Try different ideas! Not only can you clank things together for percussive sounds, but sometimes you can blow into a tube for resonant wind sounds, or pluck against things for interesting overtone sounds.

Always get a few takes, with some space in between. I’ll try and do something at least 4-5 times leaving a few seconds gap in between each (so that chopping is easier). This way, I can select the best out of the bunch, or have several to layer together.

Your mic position is also incredibly important! Micing close and far can have very drastic differences. But, in general, keep in mind things like the proximity effect, plosive responses from resonant cavities, and try a few different mic positions when recording.

Back in The Lab

So, once you have all your sounds recorded, it’s time to get to chopping and splicing. While I’d love to tell you all the secrets, the truth is there aren’t any! They’re your sounds, and you can do whatever you want with them!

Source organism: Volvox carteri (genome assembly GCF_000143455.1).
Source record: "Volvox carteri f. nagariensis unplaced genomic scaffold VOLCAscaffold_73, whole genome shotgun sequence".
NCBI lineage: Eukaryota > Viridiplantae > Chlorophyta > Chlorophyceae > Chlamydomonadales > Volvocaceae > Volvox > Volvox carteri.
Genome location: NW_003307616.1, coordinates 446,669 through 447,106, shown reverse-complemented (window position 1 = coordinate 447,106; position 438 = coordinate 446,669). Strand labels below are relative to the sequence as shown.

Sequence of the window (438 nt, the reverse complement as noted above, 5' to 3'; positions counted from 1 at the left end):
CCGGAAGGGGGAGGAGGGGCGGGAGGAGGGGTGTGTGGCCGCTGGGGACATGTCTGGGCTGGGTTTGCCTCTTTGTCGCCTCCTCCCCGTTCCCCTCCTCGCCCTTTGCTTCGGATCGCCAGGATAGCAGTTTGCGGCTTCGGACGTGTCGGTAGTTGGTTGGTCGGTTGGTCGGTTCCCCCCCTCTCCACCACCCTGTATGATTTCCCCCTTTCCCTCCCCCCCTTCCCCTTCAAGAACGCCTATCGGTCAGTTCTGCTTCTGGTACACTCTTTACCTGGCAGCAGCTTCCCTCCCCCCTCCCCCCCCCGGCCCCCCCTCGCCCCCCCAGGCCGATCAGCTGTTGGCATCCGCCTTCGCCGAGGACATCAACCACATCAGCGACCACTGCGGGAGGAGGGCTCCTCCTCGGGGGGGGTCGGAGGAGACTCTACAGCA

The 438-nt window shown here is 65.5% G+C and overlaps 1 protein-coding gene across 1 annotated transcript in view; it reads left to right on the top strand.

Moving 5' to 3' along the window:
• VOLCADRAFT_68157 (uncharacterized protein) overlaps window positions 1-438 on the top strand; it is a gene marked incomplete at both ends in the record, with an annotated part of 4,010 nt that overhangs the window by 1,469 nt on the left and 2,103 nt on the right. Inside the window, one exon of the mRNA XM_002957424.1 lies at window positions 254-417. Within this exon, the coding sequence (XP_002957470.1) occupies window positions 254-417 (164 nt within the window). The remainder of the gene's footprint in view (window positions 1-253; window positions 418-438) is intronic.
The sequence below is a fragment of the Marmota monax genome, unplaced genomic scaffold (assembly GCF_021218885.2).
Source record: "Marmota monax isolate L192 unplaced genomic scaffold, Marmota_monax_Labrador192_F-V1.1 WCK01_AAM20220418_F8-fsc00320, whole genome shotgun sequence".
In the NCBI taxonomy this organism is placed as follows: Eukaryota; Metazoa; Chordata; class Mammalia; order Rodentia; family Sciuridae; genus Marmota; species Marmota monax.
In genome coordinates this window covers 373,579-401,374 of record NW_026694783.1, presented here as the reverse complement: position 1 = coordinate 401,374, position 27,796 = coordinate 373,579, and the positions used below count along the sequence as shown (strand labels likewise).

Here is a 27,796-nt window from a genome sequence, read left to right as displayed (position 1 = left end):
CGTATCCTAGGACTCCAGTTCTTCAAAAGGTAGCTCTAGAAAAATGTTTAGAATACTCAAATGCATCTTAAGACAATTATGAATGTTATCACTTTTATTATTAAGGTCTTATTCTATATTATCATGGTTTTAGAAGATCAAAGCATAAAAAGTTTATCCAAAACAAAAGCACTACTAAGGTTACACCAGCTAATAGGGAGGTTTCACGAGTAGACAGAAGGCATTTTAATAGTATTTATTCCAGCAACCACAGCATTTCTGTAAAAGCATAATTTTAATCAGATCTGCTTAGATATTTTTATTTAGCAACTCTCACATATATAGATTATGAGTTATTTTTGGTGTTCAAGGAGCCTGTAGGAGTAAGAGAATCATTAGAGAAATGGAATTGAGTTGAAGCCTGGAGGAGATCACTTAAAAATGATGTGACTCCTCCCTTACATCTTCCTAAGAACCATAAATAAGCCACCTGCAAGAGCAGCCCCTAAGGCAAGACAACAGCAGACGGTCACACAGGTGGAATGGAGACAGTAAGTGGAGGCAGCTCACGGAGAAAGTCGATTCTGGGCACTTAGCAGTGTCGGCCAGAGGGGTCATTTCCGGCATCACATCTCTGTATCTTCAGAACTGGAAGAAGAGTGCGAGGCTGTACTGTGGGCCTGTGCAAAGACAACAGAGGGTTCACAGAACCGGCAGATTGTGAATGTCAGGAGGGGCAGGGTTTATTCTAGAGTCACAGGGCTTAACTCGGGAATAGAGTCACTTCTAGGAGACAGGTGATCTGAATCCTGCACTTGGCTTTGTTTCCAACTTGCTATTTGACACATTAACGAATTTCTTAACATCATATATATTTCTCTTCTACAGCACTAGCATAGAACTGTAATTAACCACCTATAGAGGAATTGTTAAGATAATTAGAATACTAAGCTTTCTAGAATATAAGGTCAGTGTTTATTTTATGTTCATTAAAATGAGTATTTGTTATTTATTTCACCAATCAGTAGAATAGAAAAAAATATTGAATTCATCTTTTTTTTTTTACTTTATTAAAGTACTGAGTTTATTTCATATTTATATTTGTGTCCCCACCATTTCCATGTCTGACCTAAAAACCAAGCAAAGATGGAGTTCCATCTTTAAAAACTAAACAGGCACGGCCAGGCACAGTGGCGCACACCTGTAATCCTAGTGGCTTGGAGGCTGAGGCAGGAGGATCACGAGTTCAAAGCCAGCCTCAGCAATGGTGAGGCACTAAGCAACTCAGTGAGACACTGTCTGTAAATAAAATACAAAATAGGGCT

That said, there are a few things to keep in mind when preparing your samples:

-       Sometimes, the natural reverb is better than adding reverb

-       Normalizing isn’t always necessary, and can sometimes raise the noise floor to unacceptable levels

-       Work with the sound - let it tell you what it wants to sound like. Or, don’t and try and go the absolute opposite. You never know what can happen

-       Layer! Sometimes one sound added on top of another or reversed before another can make some killer sounds!

-       EQ is your friend. EQ can add bass, high end, or take away what you don’t want. Sometimes, a clever EQ is all that’s between you and an epic cinematic impact sound.

-       Compress! Compression can be easily overdone, but sometimes that can be desired. In general, try and keep things light and don’t overcook the sound, as you’ll always add more processing later. But, sometimes, absolutely smashing a sound can be awesome!

 So, that’s about it!

 I hope you found this helpful, and I hope you’re inspired to get out there and see what happens! Sound is an adventure - let it take you and your track wherever you may find yourself ending up!

This article was written by Cameron aka Venus Theory.

Discover more about him here: